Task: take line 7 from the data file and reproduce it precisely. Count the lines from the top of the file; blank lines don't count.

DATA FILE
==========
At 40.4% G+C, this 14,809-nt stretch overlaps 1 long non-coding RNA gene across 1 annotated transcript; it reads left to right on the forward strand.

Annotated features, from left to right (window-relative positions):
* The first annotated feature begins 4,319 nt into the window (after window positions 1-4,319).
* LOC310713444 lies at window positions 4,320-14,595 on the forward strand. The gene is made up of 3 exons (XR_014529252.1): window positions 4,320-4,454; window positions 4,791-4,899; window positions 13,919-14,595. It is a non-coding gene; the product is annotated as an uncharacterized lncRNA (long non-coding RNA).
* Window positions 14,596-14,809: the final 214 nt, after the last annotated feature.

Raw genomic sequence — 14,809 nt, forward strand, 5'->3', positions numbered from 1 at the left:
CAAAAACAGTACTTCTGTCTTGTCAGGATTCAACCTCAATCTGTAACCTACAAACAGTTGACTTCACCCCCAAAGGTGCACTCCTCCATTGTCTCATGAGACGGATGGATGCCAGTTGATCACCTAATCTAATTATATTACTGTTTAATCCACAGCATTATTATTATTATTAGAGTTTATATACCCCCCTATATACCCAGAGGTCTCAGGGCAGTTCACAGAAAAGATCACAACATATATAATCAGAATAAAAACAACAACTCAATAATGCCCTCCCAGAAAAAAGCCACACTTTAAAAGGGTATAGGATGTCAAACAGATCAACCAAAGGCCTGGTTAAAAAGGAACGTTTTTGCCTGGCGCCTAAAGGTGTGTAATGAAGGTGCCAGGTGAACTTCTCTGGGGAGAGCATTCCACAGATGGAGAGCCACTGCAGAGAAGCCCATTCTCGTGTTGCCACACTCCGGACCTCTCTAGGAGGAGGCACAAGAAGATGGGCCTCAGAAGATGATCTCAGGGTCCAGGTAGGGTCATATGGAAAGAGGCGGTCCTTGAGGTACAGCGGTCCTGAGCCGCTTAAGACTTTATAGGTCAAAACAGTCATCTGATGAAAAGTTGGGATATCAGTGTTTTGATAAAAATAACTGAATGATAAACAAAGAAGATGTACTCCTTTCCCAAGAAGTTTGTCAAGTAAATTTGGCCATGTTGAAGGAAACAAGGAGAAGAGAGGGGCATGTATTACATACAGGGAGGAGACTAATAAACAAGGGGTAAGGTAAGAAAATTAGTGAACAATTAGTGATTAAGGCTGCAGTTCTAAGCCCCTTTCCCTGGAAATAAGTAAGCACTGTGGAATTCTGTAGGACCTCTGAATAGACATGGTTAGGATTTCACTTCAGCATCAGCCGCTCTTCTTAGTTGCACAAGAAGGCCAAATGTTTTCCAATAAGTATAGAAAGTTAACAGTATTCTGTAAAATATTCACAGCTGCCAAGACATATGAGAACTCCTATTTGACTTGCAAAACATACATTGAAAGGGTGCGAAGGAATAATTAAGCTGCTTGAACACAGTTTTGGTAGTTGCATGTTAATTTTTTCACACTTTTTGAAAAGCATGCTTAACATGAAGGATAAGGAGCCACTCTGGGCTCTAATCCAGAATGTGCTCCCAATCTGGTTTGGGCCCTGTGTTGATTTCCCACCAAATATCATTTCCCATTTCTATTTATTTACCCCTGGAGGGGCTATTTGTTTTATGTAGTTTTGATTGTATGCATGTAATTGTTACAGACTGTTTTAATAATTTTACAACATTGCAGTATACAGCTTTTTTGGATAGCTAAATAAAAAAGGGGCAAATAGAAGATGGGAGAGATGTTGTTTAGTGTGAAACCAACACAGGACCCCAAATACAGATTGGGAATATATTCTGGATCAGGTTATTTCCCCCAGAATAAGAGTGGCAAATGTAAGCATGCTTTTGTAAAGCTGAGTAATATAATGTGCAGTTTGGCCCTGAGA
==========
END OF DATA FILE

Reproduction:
CAAAAACAGTACTTCTGTCTTGTCAGGATTCAACCTCAATCTGTAACCTACAAACAGTTGACTTCACCCCCAAAGGTGCACTCCTCCATTGTCTCATGAGACGGATGGATGCCAGTTGATCACCTAATCTAATTATATTACTGTTTAATCCACAGCATTATTATTATTATTAGAGTTTATATACCCCCCTATATACCCAGAGGTCTCAGGGCAGTTCACAGAAAAGATCACAACATATATAATCAGAATAAAAACAACAACTCAATAATGCCCTCCCAGAAAAAAGCCACACTTTAAAAGGGTATAGGATGTCAAACAGATCAACCAAAGGCCTGGTTAAAAAGGAACGTTTTTGCCTGGCGCCTAAAGGTGTGTAATGAAGGTGCCAGGTGAACTTCTCTGGGGAGAGCATTCCACAGATGGAGAGCCACTGCAGAGAAGCCCATTCTCGTGTTGCCACACTCCGGACCTCTCTAGGAGGAGGCACAAGAAGATGGGCCTCAGAAGATGATCTCAGGGTCCAGGTAGGGTCATATGGAAAGAGGCGGTCCTTGAGGTACAGCGGTCCTGAGCCGCTTAAGACTTTATAGGTCAAAACAGTCATCTGATGAAAAGTTGGGATATCAGTGTTTTGATAAAAATAACTGAATGATAAACAAAGAAGATGTACTCCTTTCCCAAGAAGTTTGTCAAGTAAATTTGGCCATGTTGAAGGAAACAAGGAGAAGAGAGGGGCATGTATTACATACAGGGAGGAGACTAATAAACAAGGGGTAAGGTAAGAAAATTAGTGAACAATTAGTGATTAAGGCTGCAGTTCTAAGCCCCTTTCCCTGGAAATAAGTAAGCACTGTGGAATTCTGTAGGACCTCTGAATAGACATGGTTAGGATTTCACTTCAGCATCAGCCGCTCTTCTTAGTTGCACAAGAAGGCCAAATGTTTTCCAATAAGTATAGAAAGTTAACAGTATTCTGTAAAATATTCACAGCTGCCAAGACATATGAGAACTCCTATTTGACTTGCAAAACATACATTGAAAGGGTGCGAAGGAATAATTAAGCTGCTTGAACACAGTTTTGGTAGTTGCATGTTAATTTTTTCACACTTTTTGAAAAGCATGCTTAACATGAAGGATAAGGAGCCACTCTGGGCTCTAATCCAGAATGTGCTCCCAATCTGGTTTGGGCCCTGTGTTGATTTCCCACCAAATATCATTTCCCATTTCTATTTATTTACCCCTGGAGGGGCTATTTGTTTTATGTAGTTTTGATTGTATGCATGTAATTGTTACAGACTGTTTTAATAATTTTACAACATTGCAGTATACAGCTTTTTTGGATAGCTAAATAAAAAAGGGGCAAATAGAAGATGGGAGAGATGTTGTTTAGTGTGAAACCAACACAGGACCCCAAATACAGATTGGGAATATATTCTGGATCAGGTTATTTCCCCCAGAATAAGAGTGGCAAATGTAAGCATGCTTTTGTAAAGCTGAGTAATATAATGTGCAGTTTGGCCCTGAGA